In Devesh and Tara's Spice Pantry
kitchen tour, Devesh shared two recipes: one for an Indian breakfast called Poha, or flattened rice
, and another for authentic Chai - that strongly spiced, milky tea we love.
The Chai was so different from what I’ve come to know as the slightly cloying, heavily spiced Chai from local teashops that I couldn’t believe it was the same thing. It was truly wonderful. Recipe and a guide to the ingredients below...
Clockwise from top left (some of the many ingredients that be used to make chai): ginger, loose, black tea, Vietnamese cinnamon, fennel seed, tea masala, green cardamom.
(All measurements are per cup – multiply for the number of cups or medium-sized mugs you are making. There are two approaches: focus on one key spice, like cardamom, or use a smaller quantity of several ingredients)
3/4 cup water plus 1/4 cup milk (if you are using skim or 1 percent, use half milk and half water)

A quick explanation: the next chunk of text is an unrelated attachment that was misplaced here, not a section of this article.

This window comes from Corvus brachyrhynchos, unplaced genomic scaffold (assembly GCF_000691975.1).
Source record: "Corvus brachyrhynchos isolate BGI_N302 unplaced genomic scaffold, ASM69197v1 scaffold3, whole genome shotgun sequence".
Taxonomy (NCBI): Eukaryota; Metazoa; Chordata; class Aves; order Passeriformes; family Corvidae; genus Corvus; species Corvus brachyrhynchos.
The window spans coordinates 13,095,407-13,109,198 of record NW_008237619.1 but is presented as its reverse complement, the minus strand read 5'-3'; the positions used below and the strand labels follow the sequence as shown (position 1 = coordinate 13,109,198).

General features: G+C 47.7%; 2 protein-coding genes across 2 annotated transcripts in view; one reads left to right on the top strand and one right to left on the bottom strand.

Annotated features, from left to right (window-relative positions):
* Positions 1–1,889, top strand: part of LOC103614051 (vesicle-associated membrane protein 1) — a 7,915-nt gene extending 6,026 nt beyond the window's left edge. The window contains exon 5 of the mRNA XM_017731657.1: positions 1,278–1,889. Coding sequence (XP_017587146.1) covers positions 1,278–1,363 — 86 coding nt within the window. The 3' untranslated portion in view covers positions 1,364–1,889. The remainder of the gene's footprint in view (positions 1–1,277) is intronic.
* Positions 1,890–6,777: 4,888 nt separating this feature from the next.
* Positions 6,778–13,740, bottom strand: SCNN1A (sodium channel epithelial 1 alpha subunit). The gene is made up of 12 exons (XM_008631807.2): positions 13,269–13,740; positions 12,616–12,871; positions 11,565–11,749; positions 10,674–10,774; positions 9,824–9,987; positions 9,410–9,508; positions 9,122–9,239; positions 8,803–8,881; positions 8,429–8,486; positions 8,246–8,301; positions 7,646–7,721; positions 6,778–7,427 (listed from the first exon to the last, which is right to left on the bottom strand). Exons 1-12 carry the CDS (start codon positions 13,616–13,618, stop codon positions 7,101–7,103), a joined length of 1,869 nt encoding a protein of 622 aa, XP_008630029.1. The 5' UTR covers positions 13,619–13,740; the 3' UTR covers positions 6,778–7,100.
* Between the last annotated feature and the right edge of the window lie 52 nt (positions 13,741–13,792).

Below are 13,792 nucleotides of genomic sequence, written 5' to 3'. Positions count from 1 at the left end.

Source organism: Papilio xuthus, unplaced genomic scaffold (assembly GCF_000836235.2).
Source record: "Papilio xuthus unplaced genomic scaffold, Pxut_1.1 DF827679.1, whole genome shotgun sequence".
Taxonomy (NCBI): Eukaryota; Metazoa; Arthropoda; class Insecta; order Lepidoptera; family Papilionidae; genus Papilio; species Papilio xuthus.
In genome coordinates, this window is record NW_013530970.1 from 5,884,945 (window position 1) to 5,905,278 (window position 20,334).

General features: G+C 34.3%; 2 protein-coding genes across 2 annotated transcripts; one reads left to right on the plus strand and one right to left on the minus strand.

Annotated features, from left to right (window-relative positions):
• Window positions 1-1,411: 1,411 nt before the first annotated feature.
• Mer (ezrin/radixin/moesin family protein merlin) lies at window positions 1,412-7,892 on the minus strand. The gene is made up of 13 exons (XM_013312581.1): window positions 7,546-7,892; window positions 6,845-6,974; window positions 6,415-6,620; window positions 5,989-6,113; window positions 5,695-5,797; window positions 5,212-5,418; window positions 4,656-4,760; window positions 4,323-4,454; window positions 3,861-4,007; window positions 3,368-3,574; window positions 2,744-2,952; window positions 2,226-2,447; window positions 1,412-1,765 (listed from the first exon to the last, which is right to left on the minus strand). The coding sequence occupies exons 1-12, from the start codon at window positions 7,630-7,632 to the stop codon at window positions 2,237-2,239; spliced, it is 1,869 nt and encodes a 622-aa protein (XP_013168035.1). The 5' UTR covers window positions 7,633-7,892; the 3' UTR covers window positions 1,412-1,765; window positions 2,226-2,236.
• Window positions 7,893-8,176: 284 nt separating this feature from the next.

Sugar to taste
Roughly ~2 teaspoons per cup loose black tea leaves (Ideally Assam or Ceylon tea – English Breakfast will do)
Some or all of the following (measurements are per cup or per medium-sized mug):
2 green cardamom pods
2-3 whole black peppercorns
1/4 teaspoon fennel seeds
1-2 pieces cinnamon (“real cinnamon” not Cassia. May be labeled “Vietnamese cinnamon”)
Fresh ginger (2-3 thin slices for extra zing)
Loose tea masala (a mixture of spices) (Devesh has both the MDH and Everest brands. Kalustyans has a loose Tea masala sold by weight);
and ginger (see above) if desired
Heat water and milk. Before it comes to a boil, add fresh ginger (with skin, sliced into thin rounds), if using and any or several of the following: a few pods of green cardamom, Cinnamon stick, fennel seeds, peppercorns and/or cinnamon. Devesh used 1/8 teaspoon of tea masala per cup and fresh ginger, skipping the other spices. When the milk / water mixture boils, add loose black tea. Turn off the heat and let steep for 2 minutes. Pour into a cup through a sieve to strain out tea leaves and spices. Add sugar / sweetener to taste.
(All images: Sabra Krock of Cookbook Catchall)